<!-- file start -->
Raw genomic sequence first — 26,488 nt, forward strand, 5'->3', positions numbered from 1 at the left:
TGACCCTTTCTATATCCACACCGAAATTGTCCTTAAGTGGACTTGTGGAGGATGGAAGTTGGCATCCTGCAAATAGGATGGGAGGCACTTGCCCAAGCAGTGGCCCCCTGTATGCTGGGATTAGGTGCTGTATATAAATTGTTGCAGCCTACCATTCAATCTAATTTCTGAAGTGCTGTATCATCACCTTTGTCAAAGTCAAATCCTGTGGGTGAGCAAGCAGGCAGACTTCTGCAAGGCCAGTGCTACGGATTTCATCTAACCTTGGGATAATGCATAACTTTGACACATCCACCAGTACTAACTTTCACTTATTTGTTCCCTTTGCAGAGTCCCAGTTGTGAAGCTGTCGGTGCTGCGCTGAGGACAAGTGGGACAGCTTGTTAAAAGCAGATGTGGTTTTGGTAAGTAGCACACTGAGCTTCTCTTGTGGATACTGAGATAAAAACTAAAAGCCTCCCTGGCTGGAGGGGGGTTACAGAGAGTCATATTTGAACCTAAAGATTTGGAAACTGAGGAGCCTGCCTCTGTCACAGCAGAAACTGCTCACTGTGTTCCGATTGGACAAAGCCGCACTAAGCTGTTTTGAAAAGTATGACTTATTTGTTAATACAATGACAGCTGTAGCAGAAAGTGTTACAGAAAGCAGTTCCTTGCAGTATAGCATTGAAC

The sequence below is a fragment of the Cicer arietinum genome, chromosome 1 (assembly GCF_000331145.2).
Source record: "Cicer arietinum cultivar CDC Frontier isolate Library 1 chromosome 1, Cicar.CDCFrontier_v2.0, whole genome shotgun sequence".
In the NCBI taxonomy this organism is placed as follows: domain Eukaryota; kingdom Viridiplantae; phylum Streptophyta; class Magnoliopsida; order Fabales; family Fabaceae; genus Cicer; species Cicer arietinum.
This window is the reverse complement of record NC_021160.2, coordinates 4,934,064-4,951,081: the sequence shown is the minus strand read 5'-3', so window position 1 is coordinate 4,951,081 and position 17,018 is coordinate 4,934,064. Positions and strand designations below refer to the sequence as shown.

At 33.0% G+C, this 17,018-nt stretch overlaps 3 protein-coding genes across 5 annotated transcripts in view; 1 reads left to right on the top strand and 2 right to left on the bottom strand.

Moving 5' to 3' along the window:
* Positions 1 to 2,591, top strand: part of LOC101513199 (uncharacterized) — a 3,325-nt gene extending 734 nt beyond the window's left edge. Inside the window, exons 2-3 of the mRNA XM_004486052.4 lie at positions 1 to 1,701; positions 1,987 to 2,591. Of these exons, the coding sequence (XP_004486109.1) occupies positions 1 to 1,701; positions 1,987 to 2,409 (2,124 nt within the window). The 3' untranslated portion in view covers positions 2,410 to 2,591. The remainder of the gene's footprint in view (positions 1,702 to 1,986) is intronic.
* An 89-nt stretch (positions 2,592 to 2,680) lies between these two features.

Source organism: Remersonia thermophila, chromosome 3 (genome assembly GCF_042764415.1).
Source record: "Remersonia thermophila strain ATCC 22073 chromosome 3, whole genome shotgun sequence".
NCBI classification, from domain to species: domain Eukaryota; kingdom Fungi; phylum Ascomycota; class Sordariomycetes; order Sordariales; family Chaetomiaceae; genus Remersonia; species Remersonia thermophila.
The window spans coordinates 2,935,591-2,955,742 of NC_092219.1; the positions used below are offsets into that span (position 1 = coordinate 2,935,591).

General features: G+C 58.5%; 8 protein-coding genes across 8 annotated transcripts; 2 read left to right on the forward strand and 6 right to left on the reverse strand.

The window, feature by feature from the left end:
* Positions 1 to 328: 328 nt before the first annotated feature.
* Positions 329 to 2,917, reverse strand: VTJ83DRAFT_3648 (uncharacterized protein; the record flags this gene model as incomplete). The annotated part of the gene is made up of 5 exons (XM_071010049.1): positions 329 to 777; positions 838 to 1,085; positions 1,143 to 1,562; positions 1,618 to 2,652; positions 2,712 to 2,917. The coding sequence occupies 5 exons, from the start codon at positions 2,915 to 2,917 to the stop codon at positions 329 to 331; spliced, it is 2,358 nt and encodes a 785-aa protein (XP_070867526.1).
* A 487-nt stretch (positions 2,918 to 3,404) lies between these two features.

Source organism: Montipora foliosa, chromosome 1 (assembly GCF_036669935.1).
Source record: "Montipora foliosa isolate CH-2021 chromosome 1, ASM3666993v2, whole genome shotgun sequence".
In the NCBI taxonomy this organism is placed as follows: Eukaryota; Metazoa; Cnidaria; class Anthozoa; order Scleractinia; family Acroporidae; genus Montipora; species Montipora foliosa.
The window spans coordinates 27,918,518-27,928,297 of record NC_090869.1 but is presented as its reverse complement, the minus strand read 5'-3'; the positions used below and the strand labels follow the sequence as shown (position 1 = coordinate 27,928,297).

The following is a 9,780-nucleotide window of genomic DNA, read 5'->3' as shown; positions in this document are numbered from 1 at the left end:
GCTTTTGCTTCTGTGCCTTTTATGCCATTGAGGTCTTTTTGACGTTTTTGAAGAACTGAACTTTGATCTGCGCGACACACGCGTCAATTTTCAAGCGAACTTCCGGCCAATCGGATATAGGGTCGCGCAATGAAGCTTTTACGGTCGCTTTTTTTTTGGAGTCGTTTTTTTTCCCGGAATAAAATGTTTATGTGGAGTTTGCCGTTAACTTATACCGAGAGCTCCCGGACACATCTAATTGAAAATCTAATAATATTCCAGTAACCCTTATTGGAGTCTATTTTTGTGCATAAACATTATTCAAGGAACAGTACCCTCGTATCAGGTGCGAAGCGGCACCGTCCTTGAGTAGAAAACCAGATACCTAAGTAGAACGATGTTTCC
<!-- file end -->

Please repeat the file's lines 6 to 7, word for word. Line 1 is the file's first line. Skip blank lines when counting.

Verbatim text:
This window is the reverse complement of record NC_021160.2, coordinates 4,934,064-4,951,081: the sequence shown is the minus strand read 5'-3', so window position 1 is coordinate 4,951,081 and position 17,018 is coordinate 4,934,064. Positions and strand designations below refer to the sequence as shown.

At 33.0% G+C, this 17,018-nt stretch overlaps 3 protein-coding genes across 5 annotated transcripts in view; 1 reads left to right on the top strand and 2 right to left on the bottom strand.